By Peter Smith
The Indian man laughed out loud, and insisted on giving me a $20 bill for being his guide.
I had been out to the University at Buffalo and was coming back on the bus. He had just installed his son as a graduate student. We got chatting and I asked him if he would like me to give him a short tour of downtown Buffalo.
At the end of my selection of places he must see, he asked me if Buffalo had a railway station. I remembered from my boyhood in Britain that railway stations were major structures in India almost from the dawn of rail travel. So we walked all the way south on Washington, and at Exchange Street I pointed to our railway station. That was when he laughed out loud.
On a recent Saturday I felt like crying out loud. I was due to take the 1:05 p.m. train to Penn Station. It was bitterly cold. Exchange Street station does not open on Saturdays and Sundays, although the trains, of course, continue to run. There were about 10 of us, and at one point a cab driver shouted to us that we could wait in his cab for $5. Almost immediately he apologized for asking for money, and a woman with a small child took up his offer.
As usual in the United States one has to climb five stairs from the ground into the coach one is traveling in. In Europe (and I assume other countries, too) the platforms are built so that the coach comes in at the same level as its doors. On that snowy Saturday, the steps were hazardous, and the young conductor did us all a favor by offering to hand up our luggage; she was wonderful during a time of stress and anxiety.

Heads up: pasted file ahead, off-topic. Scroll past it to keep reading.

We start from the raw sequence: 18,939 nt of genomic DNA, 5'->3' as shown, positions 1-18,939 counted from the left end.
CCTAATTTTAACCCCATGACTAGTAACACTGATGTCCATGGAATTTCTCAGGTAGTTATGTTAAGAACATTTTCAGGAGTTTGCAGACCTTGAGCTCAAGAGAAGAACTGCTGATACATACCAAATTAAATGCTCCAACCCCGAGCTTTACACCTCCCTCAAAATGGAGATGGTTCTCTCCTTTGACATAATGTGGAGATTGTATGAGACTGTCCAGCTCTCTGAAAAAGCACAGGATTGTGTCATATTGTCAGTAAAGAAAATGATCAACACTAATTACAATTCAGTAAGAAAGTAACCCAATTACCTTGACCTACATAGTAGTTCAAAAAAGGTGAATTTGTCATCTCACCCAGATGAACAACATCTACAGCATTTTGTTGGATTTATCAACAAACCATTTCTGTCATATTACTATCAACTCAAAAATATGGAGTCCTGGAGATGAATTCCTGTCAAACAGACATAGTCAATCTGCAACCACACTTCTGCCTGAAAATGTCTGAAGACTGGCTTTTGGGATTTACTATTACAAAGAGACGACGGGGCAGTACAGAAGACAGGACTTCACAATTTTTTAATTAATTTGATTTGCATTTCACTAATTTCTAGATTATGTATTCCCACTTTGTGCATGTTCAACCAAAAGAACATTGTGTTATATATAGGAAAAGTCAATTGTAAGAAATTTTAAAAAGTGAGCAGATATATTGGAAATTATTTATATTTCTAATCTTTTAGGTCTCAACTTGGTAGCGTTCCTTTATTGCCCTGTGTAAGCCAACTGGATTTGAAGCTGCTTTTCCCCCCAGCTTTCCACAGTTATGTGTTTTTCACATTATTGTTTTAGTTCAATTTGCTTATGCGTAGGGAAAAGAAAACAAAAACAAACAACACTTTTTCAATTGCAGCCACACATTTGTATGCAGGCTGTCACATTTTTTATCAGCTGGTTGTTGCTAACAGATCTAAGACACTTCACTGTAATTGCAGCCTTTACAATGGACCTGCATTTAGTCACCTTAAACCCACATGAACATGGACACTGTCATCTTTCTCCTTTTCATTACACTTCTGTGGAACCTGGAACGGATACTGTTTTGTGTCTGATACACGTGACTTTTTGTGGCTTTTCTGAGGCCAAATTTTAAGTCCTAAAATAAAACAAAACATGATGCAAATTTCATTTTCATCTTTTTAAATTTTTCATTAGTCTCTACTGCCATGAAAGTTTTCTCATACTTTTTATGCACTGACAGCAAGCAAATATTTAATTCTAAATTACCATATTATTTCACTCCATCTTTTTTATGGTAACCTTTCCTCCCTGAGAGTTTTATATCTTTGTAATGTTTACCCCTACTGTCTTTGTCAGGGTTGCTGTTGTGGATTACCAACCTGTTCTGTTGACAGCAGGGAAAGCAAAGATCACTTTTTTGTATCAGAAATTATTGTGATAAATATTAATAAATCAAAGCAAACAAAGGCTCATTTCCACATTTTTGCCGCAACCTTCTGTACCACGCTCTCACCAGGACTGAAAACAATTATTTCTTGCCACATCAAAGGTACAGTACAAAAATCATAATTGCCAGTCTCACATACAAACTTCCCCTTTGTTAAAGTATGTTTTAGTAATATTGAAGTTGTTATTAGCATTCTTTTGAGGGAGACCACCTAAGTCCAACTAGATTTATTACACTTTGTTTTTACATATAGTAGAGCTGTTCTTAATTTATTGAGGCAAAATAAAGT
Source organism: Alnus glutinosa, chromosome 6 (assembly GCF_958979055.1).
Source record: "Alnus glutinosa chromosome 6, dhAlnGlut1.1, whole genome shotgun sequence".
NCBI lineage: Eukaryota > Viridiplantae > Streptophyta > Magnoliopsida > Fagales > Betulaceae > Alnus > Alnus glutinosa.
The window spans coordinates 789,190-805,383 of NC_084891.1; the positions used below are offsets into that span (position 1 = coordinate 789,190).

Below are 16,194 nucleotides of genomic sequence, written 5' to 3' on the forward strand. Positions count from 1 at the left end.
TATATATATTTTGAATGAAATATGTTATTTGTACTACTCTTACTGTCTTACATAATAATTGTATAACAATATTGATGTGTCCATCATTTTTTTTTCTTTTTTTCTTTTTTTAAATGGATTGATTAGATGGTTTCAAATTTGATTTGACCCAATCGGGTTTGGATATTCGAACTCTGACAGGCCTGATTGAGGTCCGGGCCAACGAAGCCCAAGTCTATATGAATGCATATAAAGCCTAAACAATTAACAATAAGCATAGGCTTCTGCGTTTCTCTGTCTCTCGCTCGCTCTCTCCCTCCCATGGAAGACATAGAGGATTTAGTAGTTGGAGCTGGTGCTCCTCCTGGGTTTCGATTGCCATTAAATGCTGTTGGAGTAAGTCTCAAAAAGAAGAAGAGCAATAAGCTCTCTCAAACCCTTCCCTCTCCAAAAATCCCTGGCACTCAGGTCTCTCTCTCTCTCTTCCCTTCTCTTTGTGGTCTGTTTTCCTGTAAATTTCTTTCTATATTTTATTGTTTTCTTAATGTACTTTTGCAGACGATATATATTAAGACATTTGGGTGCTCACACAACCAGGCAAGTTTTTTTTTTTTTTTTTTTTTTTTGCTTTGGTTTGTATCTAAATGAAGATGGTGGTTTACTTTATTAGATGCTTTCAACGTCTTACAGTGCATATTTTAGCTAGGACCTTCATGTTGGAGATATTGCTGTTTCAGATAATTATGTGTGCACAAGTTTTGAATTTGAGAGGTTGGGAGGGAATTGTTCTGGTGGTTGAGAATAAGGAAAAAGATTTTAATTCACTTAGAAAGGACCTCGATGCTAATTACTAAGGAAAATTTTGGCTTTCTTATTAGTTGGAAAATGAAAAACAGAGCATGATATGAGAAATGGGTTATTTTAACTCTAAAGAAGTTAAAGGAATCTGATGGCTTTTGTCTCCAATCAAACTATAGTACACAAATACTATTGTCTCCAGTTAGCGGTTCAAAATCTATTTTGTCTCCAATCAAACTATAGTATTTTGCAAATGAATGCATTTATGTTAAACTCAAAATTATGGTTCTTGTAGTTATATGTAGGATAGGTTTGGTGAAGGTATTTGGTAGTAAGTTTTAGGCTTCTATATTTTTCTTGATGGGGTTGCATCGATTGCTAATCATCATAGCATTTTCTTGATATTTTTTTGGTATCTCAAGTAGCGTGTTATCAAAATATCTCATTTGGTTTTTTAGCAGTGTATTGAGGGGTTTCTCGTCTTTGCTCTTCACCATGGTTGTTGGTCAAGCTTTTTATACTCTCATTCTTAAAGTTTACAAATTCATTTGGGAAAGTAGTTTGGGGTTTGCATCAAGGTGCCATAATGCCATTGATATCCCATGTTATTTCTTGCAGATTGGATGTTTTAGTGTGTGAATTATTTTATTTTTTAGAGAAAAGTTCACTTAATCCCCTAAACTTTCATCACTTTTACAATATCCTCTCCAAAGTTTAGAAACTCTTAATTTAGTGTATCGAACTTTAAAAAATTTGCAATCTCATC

The thing is that we were due to arrive in Syracuse at 3:28 p.m. but we actually arrived there at 5:56 p.m., 148 minutes behind schedule; and we still had six hours ahead of us.
The scene through the windows was worth the price of admission: the clichéd phrase "winter wonderland" was totally applicable. The woods between Rochester and Syracuse looked magical. And we had lots of time to enjoy the view. Because somehow we got stuck behind a CSX freight train. This is always a hazard on this route, but in my experience things are usually arranged so that that doesn't happen. But, to use Tennyson's words from "The Charge of the Light Brigade," on Jan. 13, 2018, "someone had blundered." The good thing is that the train took us through an enchanted landscape and not into a valley of death like the one where the Light Brigade was slaughtered in 1854.
I plan to send this essay to the joint CEOs of Amtrak. In their introduction to the latest issue of the house magazine, they tell us that 2018 will be a better year on Amtrak. Here's hoping.
Peter Smith will continue to use Amtrak until a better service comes to town.